Chapters :
  • LIBERAL INTELLECTUAL PRINCIPLES – 21
  • Administration of Scheduled and Tribal Areas
  • Article 244(1)
  • Article 244(2)
  • Administration of Scheduled Areas
  • Administration of Tribal Areas

LIBERAL INTELLECTUAL PRINCIPLES – 21

 Administration of Scheduled and Tribal Areas

Certain regions within the territory of India that are inhabited by aboriginals or original inhabitants are designated as ‘Scheduled Areas’ and ‘Tribal Areas’. Article 244 in Part X of the constitution provides a special system of administration for these areas. Article 244(1): It says that the provisions of the fifth schedule shall apply to the administration of scheduled areas and scheduled tribes in all the states except Assam, Meghalaya, Tripura and Mizoram. Article 244(2): It says that the provisions of the sixth schedule shall apply to the administration of tribal areas in Assam, Meghalaya, Tripura and Mizoram.
Scheduled Areas Tribal Areas
The scheduled areas are inhabited by aboriginal people who have assimilated the culture of the majority population in their way of life. They are socially and economically backward and need special protection from the state. The tribal areas are inhabited by aboriginal people who have not yet assimilated the culture of the majority population in their way of life. They are primitive people and need special protection from the state to preserve their customs, culture and civilization.
  • Administration of Scheduled Areas
In the administration of scheduled areas in a state, the central government has more powers than the state government. The fifth schedule provides provisions for the administration of scheduled areas and scheduled tribes in states other than Assam, Meghalaya, Tripura and Mizoram. The provisions of the fifth schedule are as follows:
  1. The President is authorised to designate an area as a scheduled area. He can increase or decrease the area of such areas; alter the boundary; revoke such designation to an area and redesignate an area to be scheduled area in consultation with the governor of the concerned state.
  2. The Governors of the states having scheduled area have to submit an annual report regarding the administration of such areas to the President.
  3. The union government is empowered to give directions to the state governments in the matters of administration of scheduled areas.
  4. The Governor is authorised to declare an act of the Parliament or the state legislature not applicable or applicable with modifications and exceptions to the scheduled areas.
  5. Tribal Advisory Council(TAC) has to be established in every state having scheduled areas to advise on the welfare and development of tribal people.
  6. The President can direct the formation of a TAC in states that have scheduled tribes population but not scheduled areas.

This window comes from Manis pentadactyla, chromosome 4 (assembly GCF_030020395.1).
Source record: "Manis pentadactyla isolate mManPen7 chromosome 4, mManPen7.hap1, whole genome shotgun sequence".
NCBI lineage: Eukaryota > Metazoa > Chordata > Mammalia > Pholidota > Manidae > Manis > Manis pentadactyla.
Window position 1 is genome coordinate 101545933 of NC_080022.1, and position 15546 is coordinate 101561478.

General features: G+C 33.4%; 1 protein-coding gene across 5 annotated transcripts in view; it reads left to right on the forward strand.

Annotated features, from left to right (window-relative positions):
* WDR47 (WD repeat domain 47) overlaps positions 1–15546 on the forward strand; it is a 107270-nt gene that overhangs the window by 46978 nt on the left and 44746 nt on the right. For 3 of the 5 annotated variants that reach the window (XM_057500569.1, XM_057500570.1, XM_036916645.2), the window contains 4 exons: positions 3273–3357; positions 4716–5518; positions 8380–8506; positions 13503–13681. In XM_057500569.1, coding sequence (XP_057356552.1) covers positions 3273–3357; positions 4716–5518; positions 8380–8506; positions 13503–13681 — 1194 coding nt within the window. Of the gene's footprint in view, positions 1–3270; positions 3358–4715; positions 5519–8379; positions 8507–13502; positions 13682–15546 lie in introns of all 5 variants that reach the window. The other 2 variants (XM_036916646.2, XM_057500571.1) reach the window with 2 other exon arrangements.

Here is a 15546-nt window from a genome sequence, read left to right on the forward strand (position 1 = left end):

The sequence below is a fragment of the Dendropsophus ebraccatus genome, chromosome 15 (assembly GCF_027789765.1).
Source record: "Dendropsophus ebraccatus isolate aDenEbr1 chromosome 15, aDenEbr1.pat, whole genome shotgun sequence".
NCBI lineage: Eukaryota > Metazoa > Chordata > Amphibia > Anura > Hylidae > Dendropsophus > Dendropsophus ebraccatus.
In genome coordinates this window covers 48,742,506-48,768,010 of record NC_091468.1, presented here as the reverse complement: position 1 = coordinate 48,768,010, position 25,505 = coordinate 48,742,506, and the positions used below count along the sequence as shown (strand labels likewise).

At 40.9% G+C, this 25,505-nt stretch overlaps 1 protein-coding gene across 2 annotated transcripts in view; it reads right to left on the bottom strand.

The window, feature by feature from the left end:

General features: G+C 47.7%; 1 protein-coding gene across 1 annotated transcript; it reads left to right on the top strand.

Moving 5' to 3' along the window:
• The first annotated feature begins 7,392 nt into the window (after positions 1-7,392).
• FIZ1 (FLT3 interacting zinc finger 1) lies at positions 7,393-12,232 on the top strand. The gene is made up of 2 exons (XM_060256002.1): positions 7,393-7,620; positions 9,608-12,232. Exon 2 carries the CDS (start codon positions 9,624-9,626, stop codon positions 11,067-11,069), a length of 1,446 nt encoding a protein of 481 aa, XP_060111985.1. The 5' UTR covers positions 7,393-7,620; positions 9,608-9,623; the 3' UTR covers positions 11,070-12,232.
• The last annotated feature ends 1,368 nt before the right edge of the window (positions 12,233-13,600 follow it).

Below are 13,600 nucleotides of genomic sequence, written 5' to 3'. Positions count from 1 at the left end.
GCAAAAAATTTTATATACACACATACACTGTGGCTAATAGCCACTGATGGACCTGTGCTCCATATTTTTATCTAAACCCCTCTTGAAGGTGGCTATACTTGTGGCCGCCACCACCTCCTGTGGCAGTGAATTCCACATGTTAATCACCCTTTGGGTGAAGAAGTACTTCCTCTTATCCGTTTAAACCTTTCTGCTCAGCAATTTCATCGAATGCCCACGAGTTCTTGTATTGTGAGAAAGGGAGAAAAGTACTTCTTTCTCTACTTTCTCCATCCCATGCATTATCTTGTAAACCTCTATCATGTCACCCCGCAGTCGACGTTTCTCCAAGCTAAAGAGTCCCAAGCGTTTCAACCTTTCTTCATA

7. The TAC consists of 20 members, 3/4th of whom are representatives of scheduled tribes in the state legislative assembly.
  8. The Governor is empowered to make regulations for the peace and good government of scheduled areas in consultation with the TAC.
  9. The Governor can make regulations to restrict the transfer of land by and among the tribal people; to regulate the business of money lending in such areas; to amend or repeal an act of Parliament or the state legislature that is operative in the area with the permission of the President.
  10. The President is required to appoint a commission to evaluate and report on the administration of scheduled areas and scheduled tribes.
  • Administration of Tribal Areas
The tribal areas in the states of Assam, Meghalaya, Tripura and Mizoram are provided with special administrative machinery to ensure their socio-economic development along with the protection of their unique culture, customs and civilization. The sixth schedule contains provisions for the administration of tribal areas in the states of Assam, Meghalaya, Tripura and Mizoram. The provisions of the sixth schedule are as follows:
  1. The tribal areas in the states of Assam, Meghalaya, Tripura and Mizoram are constituted as ‘Autonomous Districts’ with a considerable level of autonomy to govern their affairs.
  2. The Governor is authorised to increase or decrease the area and alter the boundary of autonomous districts.
  3. The Governor can further divide an autonomous district into multiple autonomous regions when multiple tribal communities live in the same autonomous district.
  4. A district council is created for each autonomous district and a regional council is created for each autonomous region within an autonomous district.
  5. The district and regional councils are responsible for the administration of the areas under their jurisdiction. They can also constitute village councils or courts to deal with the cases between the tribes. The Governor determines the jurisdiction of the High Court of the state over these cases.
  6. The district and regional councils can make laws on matters such as social customs, marriage, divorce, inheritance of property, forests, land, canal water and so on and all such laws require the assent of the governor.
  7. The district council can make regulations for restricting the money lending and trading activities of non-tribals in the tribal areas and all such regulations need the assent of the governor.
  8. The district council can establish and manage primary schools, local markets, roads, dispensaries and so on.
  9. The district council can impose certain taxes and collect land revenue.
  10. The acts of Parliament and state legislature are not applicable to these areas or they are applicable with modifications and exceptions.
The Governor can appoint a commission to study the administration of these areas and submit a report on the same to him.
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